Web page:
I hold the minority within a minority view that U.S. policy toward Cuba, especially the roadmap contained a unique bundle of laws such as the Cuban Liberty and Democrtatic Solidarity Act of 1996 and the Cuban Democracy, supported by the Trading with the Enemy Act, has worked remarkably well despite the lack of leadership from many Presidents and Congresses.
Without this lethal combination of words and, at times, action, it would have taken much longer for groups such as the Ladies in White to come into existence or for Oswaldo Paya to advance his referendum idea. By the way, Mr. Paya paid dearly for his two decades long effort – he was assassinated by the regime in 2012. Many others have died as well. Without U.S. support for civil society it would’ve taken Presidential Medal of Honor recipient Dr. Oscar Elias Biscet a lot longer to get the word out about his movement, even with Bono’s support (see video below). And there are many more leaders in Cuba that have benefited from U.S. law and policy that are fighting today to make freedom a reality for all Cubans; and there is an effort to unite the groups that our own Secretary of State has called, counterproductive. The United States did well and the Cuban regime, lost.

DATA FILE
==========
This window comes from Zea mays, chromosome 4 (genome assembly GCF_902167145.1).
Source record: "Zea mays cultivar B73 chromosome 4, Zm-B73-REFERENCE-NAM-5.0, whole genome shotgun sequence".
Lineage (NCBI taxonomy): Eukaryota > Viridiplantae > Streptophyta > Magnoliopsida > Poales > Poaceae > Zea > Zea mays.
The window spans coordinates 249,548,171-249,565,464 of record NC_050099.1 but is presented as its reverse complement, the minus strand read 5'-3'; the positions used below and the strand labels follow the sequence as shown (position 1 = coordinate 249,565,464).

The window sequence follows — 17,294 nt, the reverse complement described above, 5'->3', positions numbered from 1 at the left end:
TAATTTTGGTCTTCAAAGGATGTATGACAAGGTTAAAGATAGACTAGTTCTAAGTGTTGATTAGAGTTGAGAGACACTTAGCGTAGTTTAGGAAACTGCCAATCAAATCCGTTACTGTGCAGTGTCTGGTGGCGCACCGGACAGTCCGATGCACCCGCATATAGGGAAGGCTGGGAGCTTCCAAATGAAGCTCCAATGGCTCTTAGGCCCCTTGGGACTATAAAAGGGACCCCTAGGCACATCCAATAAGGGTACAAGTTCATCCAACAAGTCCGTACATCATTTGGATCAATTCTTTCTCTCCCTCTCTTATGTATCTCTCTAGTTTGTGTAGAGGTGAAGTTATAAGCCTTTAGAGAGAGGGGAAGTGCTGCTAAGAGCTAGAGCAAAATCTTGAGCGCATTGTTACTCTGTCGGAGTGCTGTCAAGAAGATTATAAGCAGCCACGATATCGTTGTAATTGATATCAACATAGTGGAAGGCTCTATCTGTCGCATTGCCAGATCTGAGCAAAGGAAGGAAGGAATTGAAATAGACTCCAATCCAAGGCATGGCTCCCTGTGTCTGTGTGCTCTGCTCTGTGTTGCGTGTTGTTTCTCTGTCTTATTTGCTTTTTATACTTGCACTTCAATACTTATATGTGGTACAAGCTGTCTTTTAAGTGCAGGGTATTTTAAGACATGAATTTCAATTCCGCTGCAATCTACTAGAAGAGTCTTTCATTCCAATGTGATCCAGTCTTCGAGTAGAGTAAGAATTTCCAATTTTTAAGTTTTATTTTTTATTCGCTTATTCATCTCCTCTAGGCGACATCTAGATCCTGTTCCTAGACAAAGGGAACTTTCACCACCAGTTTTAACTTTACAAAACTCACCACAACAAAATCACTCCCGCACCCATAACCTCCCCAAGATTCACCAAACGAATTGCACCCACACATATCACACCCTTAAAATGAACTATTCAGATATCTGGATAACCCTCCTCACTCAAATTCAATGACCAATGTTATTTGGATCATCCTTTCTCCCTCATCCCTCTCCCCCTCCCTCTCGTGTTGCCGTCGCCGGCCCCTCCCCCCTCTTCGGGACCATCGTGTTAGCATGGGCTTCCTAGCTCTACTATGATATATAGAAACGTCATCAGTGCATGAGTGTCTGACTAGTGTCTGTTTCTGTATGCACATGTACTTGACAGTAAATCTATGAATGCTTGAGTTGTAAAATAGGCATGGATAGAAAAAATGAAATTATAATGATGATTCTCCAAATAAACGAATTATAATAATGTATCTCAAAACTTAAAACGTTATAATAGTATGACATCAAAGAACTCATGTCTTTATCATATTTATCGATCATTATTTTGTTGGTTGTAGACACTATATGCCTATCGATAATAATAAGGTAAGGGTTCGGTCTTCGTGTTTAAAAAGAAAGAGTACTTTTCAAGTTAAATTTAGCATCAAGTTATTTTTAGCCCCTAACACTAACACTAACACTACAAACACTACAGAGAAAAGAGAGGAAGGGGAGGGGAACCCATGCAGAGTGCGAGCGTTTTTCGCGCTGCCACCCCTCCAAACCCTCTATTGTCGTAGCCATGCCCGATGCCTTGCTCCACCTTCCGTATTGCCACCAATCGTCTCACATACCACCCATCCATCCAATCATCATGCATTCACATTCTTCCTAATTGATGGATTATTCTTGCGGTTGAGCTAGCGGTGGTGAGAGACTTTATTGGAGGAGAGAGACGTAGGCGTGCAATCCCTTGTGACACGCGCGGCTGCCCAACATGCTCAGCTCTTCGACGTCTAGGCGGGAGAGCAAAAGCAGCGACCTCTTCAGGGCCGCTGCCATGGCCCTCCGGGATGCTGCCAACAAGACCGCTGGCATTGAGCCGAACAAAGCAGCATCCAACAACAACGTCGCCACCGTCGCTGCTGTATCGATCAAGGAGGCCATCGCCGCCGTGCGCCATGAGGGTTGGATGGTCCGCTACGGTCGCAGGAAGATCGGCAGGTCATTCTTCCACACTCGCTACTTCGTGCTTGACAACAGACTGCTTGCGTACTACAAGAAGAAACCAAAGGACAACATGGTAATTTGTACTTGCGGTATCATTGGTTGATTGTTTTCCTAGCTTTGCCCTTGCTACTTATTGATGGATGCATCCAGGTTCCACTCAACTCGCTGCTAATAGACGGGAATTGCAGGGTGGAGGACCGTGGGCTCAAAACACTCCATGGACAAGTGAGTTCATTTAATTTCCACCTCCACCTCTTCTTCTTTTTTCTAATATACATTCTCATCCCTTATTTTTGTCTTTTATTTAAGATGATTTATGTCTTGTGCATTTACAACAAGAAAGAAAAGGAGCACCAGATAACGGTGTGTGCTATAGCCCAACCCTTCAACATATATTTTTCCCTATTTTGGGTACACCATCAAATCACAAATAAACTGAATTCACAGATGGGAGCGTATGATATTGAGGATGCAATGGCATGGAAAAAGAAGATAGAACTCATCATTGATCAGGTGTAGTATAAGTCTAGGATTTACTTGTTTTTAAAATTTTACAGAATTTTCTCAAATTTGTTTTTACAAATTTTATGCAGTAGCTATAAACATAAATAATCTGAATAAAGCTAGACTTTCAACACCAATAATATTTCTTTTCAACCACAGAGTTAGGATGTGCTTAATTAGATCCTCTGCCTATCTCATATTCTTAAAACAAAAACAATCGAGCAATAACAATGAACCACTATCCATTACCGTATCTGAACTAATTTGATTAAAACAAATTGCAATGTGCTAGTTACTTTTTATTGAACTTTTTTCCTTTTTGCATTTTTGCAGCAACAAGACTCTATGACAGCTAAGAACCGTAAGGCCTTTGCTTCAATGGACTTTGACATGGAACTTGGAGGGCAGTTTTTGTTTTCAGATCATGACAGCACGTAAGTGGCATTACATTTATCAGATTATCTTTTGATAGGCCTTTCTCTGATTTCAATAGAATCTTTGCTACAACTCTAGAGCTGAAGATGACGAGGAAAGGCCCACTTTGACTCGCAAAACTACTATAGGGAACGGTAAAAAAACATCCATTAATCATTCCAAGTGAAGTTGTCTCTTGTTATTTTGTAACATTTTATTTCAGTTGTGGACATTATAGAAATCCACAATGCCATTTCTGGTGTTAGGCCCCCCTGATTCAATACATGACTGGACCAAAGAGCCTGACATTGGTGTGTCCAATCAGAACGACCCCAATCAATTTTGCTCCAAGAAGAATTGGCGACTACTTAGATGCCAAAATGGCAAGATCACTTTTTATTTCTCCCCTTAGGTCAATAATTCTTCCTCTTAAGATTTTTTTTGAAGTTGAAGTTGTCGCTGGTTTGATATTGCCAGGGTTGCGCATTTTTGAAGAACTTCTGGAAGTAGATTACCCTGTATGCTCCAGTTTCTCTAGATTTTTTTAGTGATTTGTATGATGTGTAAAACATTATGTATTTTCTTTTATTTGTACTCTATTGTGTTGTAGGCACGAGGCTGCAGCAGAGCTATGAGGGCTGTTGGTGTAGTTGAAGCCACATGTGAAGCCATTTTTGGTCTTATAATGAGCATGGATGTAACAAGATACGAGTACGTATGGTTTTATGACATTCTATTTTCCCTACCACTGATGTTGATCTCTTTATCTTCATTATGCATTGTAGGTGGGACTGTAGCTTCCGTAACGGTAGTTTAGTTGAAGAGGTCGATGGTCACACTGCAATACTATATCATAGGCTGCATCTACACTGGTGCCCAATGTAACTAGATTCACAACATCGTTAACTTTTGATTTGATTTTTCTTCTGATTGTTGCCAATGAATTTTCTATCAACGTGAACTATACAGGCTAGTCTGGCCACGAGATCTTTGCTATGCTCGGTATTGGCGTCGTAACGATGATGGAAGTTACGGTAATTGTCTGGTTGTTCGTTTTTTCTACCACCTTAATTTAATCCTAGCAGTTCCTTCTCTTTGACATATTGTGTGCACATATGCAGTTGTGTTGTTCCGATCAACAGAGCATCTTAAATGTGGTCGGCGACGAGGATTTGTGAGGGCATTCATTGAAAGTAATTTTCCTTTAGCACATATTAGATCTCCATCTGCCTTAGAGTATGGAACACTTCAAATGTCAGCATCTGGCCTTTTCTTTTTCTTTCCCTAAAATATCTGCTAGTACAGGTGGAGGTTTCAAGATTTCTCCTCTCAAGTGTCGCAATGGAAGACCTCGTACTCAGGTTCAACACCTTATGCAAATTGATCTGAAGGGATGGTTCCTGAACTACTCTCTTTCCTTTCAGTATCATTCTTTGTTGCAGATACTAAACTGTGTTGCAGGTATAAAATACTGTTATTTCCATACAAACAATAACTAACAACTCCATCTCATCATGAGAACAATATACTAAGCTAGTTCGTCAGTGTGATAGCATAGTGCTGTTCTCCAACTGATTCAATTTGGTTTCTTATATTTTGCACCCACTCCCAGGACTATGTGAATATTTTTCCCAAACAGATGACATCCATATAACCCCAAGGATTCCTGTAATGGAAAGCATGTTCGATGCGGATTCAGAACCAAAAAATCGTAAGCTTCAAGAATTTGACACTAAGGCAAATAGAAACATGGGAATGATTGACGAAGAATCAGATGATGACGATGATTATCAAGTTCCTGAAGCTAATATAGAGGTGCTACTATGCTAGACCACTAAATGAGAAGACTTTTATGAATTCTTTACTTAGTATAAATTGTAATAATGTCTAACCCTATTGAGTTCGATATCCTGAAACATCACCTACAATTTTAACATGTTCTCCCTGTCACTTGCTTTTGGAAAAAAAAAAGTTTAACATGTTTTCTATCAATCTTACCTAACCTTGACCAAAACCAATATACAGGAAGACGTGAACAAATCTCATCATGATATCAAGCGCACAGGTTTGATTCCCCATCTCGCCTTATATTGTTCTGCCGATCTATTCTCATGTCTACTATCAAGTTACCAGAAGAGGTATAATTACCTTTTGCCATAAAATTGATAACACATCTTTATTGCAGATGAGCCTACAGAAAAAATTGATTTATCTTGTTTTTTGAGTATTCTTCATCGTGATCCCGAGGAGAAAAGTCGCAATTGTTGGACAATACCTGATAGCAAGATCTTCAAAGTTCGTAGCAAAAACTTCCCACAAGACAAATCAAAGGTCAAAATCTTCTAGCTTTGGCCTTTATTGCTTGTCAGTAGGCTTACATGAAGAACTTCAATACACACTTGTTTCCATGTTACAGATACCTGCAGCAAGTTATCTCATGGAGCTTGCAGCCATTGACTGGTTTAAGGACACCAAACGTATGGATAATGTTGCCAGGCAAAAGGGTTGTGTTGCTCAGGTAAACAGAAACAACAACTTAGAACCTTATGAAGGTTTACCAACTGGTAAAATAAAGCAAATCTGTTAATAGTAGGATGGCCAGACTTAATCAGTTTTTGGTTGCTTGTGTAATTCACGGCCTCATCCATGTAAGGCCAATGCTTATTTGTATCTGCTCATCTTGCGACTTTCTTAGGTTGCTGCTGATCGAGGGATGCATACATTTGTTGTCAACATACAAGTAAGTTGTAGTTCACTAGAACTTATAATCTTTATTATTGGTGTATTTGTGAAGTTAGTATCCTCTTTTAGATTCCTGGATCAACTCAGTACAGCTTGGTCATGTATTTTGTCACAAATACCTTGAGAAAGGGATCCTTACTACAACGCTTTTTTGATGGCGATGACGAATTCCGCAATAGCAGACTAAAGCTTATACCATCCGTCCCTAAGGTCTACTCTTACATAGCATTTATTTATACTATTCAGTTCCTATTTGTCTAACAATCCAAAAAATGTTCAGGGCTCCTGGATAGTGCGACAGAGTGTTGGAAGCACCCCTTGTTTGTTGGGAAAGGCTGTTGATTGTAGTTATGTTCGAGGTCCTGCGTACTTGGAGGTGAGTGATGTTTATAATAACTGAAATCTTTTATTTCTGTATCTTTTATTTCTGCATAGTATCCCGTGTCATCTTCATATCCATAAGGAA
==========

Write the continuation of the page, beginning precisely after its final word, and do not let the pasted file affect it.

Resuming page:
Today the United States government transitions from guardian of liberty and Cuban civil society to Cuban regime enabler and facilitator. It is akin to singing a peace treaty with the likes of Adolf Hitler at the end of World War II. However, all is not lost, for Congress, if it chooses to do so, can learn from the mistakes it made in the Iran deal and do something positive to advance U.S. interests in Cuba and the Americas.
Congress can and must do better job advancing forcing the hand of the Obama Administration to focus on U.S. interests for a change as well as supporting Cuban civil society. While Congress can’t erase symbols or muzzle the bully pulpit, it can and should use the power of the purse as well as robust oversight to present a more sensible approach toward U.S.-Cuba engagement that focuses on existing law of economic sanctions against the regime while empowering the people of Cuba to demand real political change on the island. But for this to work, sanctions must stay firmly in place and strengthened. Congress must make clear, once and for all, this is as far as this diplomatic chicanery can go.